Enjoy Group Worship

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From: Utmost.org

Worship is giving God the best that He has given you. Be careful what you do with the best you have. Whenever you get a blessing from God, give it back to Him as a love-gift. Take time to meditate before God and offer the blessing back to Him in a deliberate act of worship. If you hoard it for yourself, it will turn into spiritual dry rot, as the manna did when it was hoarded (see Exodus 16:20). God will never allow you to keep a spiritual blessing completely for yourself. It must be given back to Him so that He can make it a blessing to others.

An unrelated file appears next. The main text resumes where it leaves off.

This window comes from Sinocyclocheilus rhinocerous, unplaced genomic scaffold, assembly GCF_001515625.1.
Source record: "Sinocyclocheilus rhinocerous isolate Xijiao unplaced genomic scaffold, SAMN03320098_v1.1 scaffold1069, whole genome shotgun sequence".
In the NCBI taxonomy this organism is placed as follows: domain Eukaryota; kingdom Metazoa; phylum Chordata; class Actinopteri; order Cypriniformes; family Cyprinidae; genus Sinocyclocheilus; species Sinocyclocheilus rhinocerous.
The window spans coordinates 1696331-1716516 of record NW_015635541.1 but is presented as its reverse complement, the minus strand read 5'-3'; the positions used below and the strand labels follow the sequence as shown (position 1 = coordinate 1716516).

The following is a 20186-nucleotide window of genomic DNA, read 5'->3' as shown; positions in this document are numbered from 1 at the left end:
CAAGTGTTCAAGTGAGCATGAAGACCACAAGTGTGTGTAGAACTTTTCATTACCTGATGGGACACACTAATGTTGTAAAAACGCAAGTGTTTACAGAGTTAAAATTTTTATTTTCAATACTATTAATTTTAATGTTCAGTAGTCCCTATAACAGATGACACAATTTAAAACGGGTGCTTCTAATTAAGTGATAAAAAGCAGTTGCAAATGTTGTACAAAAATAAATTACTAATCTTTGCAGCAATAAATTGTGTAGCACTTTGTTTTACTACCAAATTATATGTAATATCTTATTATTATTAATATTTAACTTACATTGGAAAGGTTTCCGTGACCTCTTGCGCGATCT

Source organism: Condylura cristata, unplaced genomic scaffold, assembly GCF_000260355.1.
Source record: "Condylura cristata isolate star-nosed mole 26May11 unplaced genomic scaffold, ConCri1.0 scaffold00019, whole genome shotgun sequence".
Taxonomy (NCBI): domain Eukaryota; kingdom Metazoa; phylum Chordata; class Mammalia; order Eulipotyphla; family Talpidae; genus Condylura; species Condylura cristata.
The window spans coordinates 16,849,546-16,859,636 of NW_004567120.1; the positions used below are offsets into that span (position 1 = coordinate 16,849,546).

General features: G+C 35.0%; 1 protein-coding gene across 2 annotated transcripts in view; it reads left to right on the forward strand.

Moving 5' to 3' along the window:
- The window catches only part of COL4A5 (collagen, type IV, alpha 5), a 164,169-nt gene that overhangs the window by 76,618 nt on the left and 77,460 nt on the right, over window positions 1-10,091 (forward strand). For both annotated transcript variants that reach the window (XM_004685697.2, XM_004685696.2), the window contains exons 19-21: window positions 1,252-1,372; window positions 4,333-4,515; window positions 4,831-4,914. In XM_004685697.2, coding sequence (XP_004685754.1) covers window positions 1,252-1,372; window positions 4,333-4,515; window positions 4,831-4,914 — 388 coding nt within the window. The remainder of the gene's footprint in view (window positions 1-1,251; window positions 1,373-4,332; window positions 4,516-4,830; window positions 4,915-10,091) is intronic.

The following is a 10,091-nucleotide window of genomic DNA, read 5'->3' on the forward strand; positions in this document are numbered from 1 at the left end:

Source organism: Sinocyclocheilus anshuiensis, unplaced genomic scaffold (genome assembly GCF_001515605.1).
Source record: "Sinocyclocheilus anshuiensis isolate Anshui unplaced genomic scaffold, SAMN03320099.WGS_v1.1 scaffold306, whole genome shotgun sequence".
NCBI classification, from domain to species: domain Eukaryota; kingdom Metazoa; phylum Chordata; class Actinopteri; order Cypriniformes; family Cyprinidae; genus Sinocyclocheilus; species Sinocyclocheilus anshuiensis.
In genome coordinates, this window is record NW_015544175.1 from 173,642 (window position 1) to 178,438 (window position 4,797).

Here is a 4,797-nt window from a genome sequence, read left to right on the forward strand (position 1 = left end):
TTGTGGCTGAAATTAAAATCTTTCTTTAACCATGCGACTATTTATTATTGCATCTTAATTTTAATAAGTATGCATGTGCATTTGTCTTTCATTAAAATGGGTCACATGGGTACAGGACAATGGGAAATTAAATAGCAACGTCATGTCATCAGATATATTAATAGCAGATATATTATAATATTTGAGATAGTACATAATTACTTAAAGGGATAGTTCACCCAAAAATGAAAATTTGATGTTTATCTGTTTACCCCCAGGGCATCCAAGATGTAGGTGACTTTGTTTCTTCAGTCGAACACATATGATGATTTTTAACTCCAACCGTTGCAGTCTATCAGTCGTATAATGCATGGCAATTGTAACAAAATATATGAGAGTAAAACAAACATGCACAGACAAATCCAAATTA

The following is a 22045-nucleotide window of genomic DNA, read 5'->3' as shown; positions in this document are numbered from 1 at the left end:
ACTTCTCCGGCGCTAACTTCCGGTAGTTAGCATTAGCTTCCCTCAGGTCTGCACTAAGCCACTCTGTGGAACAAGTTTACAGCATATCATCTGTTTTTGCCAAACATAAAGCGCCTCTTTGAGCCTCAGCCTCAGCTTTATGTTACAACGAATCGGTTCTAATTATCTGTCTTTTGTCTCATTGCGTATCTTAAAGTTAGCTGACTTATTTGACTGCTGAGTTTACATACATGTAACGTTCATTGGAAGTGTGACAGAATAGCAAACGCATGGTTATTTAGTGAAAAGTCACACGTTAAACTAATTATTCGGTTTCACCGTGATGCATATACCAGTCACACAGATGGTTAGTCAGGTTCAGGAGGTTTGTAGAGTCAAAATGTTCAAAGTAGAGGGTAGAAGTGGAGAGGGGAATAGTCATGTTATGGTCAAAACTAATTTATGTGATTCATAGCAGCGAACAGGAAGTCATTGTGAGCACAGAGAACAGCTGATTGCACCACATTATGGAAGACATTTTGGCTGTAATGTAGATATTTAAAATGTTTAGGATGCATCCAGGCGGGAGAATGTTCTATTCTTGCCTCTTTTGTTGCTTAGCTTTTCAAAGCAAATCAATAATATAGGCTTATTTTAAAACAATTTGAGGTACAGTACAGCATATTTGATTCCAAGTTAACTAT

Bethel is the symbol of fellowship with God; Ai is the symbol of the world. Abram “pitched his tent” between the two. The lasting value of our public service for God is measured by the depth of the intimacy of our private times of fellowship and oneness with Him. Rushing in and out of worship is wrong every time— there is always plenty of time to worship God. Days set apart for quiet can be a trap, detracting from the need to have daily quiet time with God. That is why we must “pitch our tents” where we will always have quiet times with Him, however noisy our times with the world may be. There are not three levels of spiritual life— worship, waiting, and work. Yet some of us seem to jump like spiritual frogs from worship to waiting, and from waiting to work. God’s idea is that the three should go together as one. They were always together in the life of our Lord and in perfect harmony. It is a discipline that must be developed; it will not happen overnight.